Liawenee Canal

2/ This is the Liawenee Canal looking to the east towards the Great Lake.

Liawenee Canal

3/ This is another view of the Liawenee Canal looking towards the west. The road runs parallel to the canal in this section.

Liawenee Canal

4/ This is the Liawenee Canal near the police station at Liawenee. The Great Lake is about a kilometre to the east of the hinter, brown roofed building.

hut near Liawenee Canal

5/ This is a hut built by the Hydro Electric Commission, when they were building the canal. These huts are now used by fishermen and hunters.

tree near Liawenee Canal

6/ This view looks north from near the above hut. There was plainly the concrete foundation of a large building in front of the dead tree in the centre.

scrub near Liawenee Canal

7/ This photo shows the flat scrub lands near Liawenee. The scrub dominates this landscape, because this area is too cold for trees to grow. In winter this area is a lovely, snow covered plain.

forest in blizzard near the Liawenee Canal

8/ This photo shows a forest near Liawenee as a freezing blizzard swept over the Central Highlands. This blizzard was in November, which is early summer in Tasmania.

Lake Augusta

9/ This is the Lake Augusta Dam near Bernacchi. Lake Augusta is an artificial reservoir used to generate hydro electricity. Lake Augusta was quite empty, when I visited it in November 2014. A road on top of this dam takes you deep into the mountains and forests of the Central Highlands.

Lake Augusta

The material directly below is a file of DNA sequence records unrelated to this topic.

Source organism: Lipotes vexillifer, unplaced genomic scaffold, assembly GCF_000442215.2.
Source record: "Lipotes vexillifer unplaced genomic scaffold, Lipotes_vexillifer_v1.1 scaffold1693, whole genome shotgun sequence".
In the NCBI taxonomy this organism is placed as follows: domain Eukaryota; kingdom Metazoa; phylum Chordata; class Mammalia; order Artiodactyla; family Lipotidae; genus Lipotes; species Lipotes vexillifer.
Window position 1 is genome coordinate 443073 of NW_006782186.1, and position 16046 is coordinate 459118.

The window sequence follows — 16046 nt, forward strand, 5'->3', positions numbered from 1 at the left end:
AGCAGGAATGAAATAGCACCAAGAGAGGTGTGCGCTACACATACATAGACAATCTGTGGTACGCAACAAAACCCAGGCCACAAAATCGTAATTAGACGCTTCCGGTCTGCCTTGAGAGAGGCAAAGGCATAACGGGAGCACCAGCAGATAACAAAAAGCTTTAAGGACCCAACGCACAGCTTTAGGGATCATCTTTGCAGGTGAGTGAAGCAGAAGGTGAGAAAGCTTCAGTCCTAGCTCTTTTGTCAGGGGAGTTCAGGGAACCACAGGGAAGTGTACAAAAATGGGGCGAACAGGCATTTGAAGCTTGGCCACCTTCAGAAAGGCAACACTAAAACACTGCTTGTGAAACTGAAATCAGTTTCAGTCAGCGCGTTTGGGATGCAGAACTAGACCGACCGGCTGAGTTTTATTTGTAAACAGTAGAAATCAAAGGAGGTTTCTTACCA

10/ This view is looking west across Lake Augusta to the peaks of the Central Highlands.

Bernacchi near Lake Augusta

11/ This is the Bernacchi Chalet. It is the only building near Lake Augusta. It is used by the Australian Antarctic Commission, as a primary training school for aspirants going to Antarctica. This area is swept by blizzards and can get very cold, very rapidly.

sluice on Lake Augusta

12/ This is the sluice on the Lake Augusta Dam that feeds into the Liawenee Canal. This photo looks to the east.

road to Lake Ada

13/ This photo shows the road from Lake Augusta to Lake Ada. It looks towards the mountains to the north.

road to Lake Ada

14/ This view shows part of the wall of the Lake Augusta Dam. Note the flooded area beyond the dam wall.

Lake Ada

15/ This is the shore of the Lake Ada. Lake Ada is a natural lake that is popular with trout fishermen.

Lake Ada

16/ This is another view of Lake Ada looking across the lake towards the mountains of the Central Highlands.

Talinah Track near Lake Ada

17/ This is the start of the Talinah Track. This track penetrates deep into the very isolated Central Highlands. The Talinah Track is strictly for 4WD and ATV vehicles only. Further only people who understand survival in freezing weather should use these kinds of tracks.

 

Ouse River

1/ The Ouse River is in central northern Tasmania in the Central Plateau area. It runs from west of the Great Lake near Liawenee into Lake Augusta. This gallery shows a trip made to the Ouse River in 2014. This view shows the steep banks of the river. These steep banks are a sign that this river occasionally floods.

Ouse River

2/ This image shows our party approaching the Ouse River. Note the steep sides of the river bank. The vegetation visible is typical of areas that regularly flood.

Ouse River

3/ This image looks down from the bank and shows the typical countryside around the Ouse River.

Ouse River

4/ In the recent past, the vegetation of the Ouse Valley was used for grazing. This is a rough shelter used by the cattlemen of old.

Ouse River

5/ The Central Plateau is a wet area that contains thousands of puddles and tarns.

Ouse River

6/ The trip ended at the Bernacchi chalet on the edge of Lake Augusta. This image shows the chalet in the soft colours of sunset.